November 20, 2013
Preschoolers Learn Heart-Healthy Habits From Sesame Street
redOrbit Staff & Wire Reports - Your Universe Online
Preschool-age children can learn heart-healthy eating habits, thanks in part to the long-running television program Sesame Street, according to research presented at the American Heart Association's Scientific Sessions 2013 conference in Dallas on Monday.
The data presented at the conference was from a three-year follow-up study of preschoolers in Bogotá, Colombia conducted by Dr. Valentin Fuster, the Director of Mount Sinai Heart and Physician-in-Chief at The Mount Sinai Medical Center, and his colleagues. The youngsters involved in the study took part in a structured curriculum using materials from Sesame Street's Healthy Habits for Life program.
As a result of their participation in the program, those children reportedly improved their knowledge, attitudes and habits associated with a heart-healthy lifestyle, Dr. Fuster’s team discovered. Furthermore, they found that the percentage of children who were at a healthy weight improved by 13 percent.
Fuster and his co-authors partnered with Sesame Workshop, the nonprofit organization behind Sesame Street, to come up with a campaign to promote cardiovascular health education in developing nations, Mount Sinai said in a statement.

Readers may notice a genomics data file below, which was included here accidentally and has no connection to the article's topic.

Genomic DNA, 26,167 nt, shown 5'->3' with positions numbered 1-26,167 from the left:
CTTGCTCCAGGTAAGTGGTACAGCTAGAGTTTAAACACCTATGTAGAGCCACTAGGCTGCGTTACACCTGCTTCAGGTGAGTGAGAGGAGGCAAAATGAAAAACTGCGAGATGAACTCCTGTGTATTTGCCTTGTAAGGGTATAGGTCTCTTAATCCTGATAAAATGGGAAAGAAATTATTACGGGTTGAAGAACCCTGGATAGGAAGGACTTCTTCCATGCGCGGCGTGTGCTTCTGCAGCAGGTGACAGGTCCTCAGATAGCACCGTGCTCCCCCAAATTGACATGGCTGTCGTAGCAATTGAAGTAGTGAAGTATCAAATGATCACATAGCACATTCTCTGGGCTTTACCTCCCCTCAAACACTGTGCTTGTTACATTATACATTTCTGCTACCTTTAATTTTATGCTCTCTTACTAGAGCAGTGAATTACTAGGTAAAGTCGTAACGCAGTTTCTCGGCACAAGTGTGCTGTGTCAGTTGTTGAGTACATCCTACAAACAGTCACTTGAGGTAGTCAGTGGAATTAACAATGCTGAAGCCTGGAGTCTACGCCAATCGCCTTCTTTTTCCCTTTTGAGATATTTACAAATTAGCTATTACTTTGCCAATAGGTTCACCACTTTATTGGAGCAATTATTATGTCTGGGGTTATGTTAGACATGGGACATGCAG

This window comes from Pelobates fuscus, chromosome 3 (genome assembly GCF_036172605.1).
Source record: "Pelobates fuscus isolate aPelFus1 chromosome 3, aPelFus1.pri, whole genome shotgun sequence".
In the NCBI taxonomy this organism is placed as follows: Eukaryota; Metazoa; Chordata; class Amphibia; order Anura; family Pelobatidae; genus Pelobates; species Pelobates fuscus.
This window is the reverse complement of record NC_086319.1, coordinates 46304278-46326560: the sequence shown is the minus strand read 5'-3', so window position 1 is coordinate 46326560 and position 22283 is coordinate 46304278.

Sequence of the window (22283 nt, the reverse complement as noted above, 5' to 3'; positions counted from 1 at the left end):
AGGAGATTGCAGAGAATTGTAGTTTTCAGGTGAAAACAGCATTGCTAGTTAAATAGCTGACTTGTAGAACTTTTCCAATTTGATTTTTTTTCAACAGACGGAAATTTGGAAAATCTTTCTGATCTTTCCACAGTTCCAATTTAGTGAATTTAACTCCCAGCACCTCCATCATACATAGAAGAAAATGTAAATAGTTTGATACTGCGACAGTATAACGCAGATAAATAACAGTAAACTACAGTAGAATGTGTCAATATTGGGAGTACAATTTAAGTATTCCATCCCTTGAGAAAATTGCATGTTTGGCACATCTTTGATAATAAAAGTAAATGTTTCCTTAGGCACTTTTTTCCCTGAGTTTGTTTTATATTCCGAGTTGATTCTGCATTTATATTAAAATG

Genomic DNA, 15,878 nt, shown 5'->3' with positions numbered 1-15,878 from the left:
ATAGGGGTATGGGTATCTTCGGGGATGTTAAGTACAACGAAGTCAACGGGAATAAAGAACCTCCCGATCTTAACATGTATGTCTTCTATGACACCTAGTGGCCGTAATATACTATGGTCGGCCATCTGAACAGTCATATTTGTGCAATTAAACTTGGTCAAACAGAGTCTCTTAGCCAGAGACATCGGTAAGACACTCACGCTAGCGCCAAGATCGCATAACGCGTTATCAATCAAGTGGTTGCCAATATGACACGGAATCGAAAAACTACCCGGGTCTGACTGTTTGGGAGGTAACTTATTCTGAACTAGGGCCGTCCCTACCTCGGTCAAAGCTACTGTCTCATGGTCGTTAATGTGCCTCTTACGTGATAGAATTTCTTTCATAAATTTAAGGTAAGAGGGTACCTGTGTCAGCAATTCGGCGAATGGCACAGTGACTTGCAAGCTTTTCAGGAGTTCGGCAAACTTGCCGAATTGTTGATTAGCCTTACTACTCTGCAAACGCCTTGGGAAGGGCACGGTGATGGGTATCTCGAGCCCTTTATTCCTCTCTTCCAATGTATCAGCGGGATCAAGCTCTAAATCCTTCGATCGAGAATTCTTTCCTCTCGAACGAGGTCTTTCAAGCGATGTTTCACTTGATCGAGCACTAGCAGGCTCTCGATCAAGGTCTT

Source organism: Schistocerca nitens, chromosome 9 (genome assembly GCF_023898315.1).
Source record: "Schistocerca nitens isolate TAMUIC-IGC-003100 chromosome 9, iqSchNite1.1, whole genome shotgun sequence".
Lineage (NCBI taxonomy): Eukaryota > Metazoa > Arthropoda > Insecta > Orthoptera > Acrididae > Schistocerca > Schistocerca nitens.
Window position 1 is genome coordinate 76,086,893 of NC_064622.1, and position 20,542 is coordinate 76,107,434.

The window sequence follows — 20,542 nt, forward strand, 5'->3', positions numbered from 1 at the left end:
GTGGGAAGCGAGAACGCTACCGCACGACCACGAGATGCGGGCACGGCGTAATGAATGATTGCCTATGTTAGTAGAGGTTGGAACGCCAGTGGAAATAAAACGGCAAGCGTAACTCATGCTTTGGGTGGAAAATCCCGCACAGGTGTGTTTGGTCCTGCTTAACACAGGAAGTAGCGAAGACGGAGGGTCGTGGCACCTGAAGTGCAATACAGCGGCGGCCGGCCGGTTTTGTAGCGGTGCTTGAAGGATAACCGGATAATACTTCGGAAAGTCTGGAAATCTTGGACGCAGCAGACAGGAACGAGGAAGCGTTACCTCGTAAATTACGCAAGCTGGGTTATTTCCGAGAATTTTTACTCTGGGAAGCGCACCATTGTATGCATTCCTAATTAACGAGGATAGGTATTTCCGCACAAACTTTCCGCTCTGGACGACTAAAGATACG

Colombia was chosen to serve as the pilot for the five-month long program, during which children between the ages of three and five learned heart-healthy behaviors from Sesame Street characters. Topics of the research included how to love and care for your body, the difference between everyday foods (fruits and vegetables) and sometimes foods (cookies and other sweets), and being physically active by playing with friends.
The preschoolers and their parents were retested at the end of the program, and the investigators found that the kids knowledge improved by 15 percent, their attitudes by 51 percent, and their heart-healthy habits by 27 percent. The percentage of children at a healthy weight increased from 62 percent to 75 percent, and a smaller but still significant change in the knowledge and attitudes of parents was also observed.
“As a result of our successful pilot intervention in Colombia, the program has also been implemented in Spain, where we have expanded our reach to 20,000 more children,” Dr. Fuster said. “Additional countries are now joining in the implementation of this vital childhood intervention allowing for increased education about the benefits of a heart-healthy lifestyle to better protect our world's tiniest hearts.”
“Cardiovascular health promotion should be started as early as possible and be integrated into all aspects of a child's life, including family and school,” added Dr. Jaime Céspedes, co-author of the study and the director of the Pediatric Hospital at the Cardioinfantil Foundation Institute of Cardiology in Bogotá, Colombia.